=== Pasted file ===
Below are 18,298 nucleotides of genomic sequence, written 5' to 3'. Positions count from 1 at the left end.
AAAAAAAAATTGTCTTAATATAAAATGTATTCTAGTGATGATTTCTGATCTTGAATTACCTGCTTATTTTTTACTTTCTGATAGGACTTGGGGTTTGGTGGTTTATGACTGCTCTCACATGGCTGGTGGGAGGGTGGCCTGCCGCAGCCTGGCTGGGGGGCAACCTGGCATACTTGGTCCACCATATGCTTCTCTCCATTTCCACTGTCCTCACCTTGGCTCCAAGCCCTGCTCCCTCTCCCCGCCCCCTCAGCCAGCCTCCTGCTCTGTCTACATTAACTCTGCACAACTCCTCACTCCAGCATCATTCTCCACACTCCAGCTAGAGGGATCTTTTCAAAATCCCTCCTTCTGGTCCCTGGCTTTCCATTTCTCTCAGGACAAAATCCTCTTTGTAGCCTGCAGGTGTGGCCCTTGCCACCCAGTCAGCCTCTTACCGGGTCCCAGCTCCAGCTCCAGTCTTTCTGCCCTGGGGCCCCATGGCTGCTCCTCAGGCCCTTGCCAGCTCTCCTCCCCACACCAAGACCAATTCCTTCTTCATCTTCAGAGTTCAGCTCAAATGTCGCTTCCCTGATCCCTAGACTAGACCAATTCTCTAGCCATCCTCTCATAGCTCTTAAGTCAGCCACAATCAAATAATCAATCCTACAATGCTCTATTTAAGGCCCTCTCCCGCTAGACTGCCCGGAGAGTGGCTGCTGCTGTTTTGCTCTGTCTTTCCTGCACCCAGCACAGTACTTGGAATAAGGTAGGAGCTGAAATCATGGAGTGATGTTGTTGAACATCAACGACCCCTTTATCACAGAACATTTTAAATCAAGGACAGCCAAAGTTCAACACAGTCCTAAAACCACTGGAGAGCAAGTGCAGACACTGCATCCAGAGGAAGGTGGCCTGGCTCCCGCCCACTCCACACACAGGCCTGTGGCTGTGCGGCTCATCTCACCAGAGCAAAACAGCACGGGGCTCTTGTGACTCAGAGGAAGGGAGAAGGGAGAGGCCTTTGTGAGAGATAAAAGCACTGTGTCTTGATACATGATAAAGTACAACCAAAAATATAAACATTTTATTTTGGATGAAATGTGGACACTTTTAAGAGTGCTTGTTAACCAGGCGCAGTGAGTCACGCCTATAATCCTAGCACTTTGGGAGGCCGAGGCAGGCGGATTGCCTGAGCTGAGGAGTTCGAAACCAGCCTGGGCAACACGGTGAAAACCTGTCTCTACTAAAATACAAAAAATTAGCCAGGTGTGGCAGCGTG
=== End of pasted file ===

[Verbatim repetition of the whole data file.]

Below are 18,298 nucleotides of genomic sequence, written 5' to 3'. Positions count from 1 at the left end.
AAAAAAAAATTGTCTTAATATAAAATGTATTCTAGTGATGATTTCTGATCTTGAATTACCTGCTTATTTTTTACTTTCTGATAGGACTTGGGGTTTGGTGGTTTATGACTGCTCTCACATGGCTGGTGGGAGGGTGGCCTGCCGCAGCCTGGCTGGGGGGCAACCTGGCATACTTGGTCCACCATATGCTTCTCTCCATTTCCACTGTCCTCACCTTGGCTCCAAGCCCTGCTCCCTCTCCCCGCCCCCTCAGCCAGCCTCCTGCTCTGTCTACATTAACTCTGCACAACTCCTCACTCCAGCATCATTCTCCACACTCCAGCTAGAGGGATCTTTTCAAAATCCCTCCTTCTGGTCCCTGGCTTTCCATTTCTCTCAGGACAAAATCCTCTTTGTAGCCTGCAGGTGTGGCCCTTGCCACCCAGTCAGCCTCTTACCGGGTCCCAGCTCCAGCTCCAGTCTTTCTGCCCTGGGGCCCCATGGCTGCTCCTCAGGCCCTTGCCAGCTCTCCTCCCCACACCAAGACCAATTCCTTCTTCATCTTCAGAGTTCAGCTCAAATGTCGCTTCCCTGATCCCTAGACTAGACCAATTCTCTAGCCATCCTCTCATAGCTCTTAAGTCAGCCACAATCAAATAATCAATCCTACAATGCTCTATTTAAGGCCCTCTCCCGCTAGACTGCCCGGAGAGTGGCTGCTGCTGTTTTGCTCTGTCTTTCCTGCACCCAGCACAGTACTTGGAATAAGGTAGGAGCTGAAATCATGGAGTGATGTTGTTGAACATCAACGACCCCTTTATCACAGAACATTTTAAATCAAGGACAGCCAAAGTTCAACACAGTCCTAAAACCACTGGAGAGCAAGTGCAGACACTGCATCCAGAGGAAGGTGGCCTGGCTCCCGCCCACTCCACACACAGGCCTGTGGCTGTGCGGCTCATCTCACCAGAGCAAAACAGCACGGGGCTCTTGTGACTCAGAGGAAGGGAGAAGGGAGAGGCCTTTGTGAGAGATAAAAGCACTGTGTCTTGATACATGATAAAGTACAACCAAAAATATAAACATTTTATTTTGGATGAAATGTGGACACTTTTAAGAGTGCTTGTTAACCAGGCGCAGTGAGTCACGCCTATAATCCTAGCACTTTGGGAGGCCGAGGCAGGCGGATTGCCTGAGCTGAGGAGTTCGAAACCAGCCTGGGCAACACGGTGAAAACCTGTCTCTACTAAAATACAAAAAATTAGCCAGGTGTGGCAGCGTG